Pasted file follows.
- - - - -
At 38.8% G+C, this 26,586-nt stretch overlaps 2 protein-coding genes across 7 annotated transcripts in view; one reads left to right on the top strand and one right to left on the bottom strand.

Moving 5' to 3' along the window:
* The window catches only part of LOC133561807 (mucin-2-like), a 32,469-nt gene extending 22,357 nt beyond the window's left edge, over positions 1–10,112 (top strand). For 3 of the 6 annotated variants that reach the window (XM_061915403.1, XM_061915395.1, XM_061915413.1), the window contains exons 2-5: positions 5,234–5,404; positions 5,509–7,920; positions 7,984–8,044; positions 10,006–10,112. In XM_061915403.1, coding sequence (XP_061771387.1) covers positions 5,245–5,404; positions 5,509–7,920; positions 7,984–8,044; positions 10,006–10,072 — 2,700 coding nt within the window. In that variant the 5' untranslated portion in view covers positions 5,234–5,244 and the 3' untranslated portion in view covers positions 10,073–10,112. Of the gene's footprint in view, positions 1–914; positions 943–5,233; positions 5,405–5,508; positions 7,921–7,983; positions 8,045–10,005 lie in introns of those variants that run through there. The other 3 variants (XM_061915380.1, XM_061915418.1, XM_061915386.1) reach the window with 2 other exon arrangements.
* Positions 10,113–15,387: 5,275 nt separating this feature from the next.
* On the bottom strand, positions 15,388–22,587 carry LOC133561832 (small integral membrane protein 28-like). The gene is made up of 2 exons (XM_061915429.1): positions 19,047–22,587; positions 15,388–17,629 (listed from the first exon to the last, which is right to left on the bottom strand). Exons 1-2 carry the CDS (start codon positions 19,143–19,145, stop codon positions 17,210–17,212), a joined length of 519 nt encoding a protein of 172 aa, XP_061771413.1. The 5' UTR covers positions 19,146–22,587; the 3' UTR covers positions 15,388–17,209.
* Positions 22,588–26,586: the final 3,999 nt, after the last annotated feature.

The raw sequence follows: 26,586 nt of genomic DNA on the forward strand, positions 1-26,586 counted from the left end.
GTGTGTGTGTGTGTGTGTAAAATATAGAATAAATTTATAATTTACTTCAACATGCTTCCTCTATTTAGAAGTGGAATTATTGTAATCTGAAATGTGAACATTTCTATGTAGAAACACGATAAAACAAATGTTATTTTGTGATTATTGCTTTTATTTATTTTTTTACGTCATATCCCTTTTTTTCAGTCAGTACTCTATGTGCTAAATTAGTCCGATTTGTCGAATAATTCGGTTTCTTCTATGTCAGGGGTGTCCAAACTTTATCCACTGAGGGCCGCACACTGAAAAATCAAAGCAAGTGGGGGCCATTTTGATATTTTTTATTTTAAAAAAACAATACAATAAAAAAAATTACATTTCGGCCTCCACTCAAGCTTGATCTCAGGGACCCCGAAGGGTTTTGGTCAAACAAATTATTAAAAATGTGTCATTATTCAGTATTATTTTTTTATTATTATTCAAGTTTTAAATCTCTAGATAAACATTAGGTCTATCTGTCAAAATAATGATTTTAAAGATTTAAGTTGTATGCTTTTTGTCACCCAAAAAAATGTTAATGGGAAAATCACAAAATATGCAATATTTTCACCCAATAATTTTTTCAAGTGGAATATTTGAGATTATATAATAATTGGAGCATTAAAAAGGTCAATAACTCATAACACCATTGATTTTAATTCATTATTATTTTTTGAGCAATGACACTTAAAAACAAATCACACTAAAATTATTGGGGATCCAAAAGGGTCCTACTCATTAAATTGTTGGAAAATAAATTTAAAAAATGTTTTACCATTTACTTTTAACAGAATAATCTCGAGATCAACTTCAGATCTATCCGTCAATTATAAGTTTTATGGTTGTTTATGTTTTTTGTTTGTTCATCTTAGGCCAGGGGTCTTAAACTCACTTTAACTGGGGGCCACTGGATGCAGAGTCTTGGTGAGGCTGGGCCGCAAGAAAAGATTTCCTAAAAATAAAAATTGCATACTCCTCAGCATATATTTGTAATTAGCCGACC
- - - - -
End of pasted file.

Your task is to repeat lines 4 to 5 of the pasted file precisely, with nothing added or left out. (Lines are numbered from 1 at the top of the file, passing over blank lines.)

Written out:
* Positions 10,113–15,387: 5,275 nt separating this feature from the next.
* On the bottom strand, positions 15,388–22,587 carry LOC133561832 (small integral membrane protein 28-like). The gene is made up of 2 exons (XM_061915429.1): positions 19,047–22,587; positions 15,388–17,629 (listed from the first exon to the last, which is right to left on the bottom strand). Exons 1-2 carry the CDS (start codon positions 19,143–19,145, stop codon positions 17,210–17,212), a joined length of 519 nt encoding a protein of 172 aa, XP_061771413.1. The 5' UTR covers positions 19,146–22,587; the 3' UTR covers positions 15,388–17,209.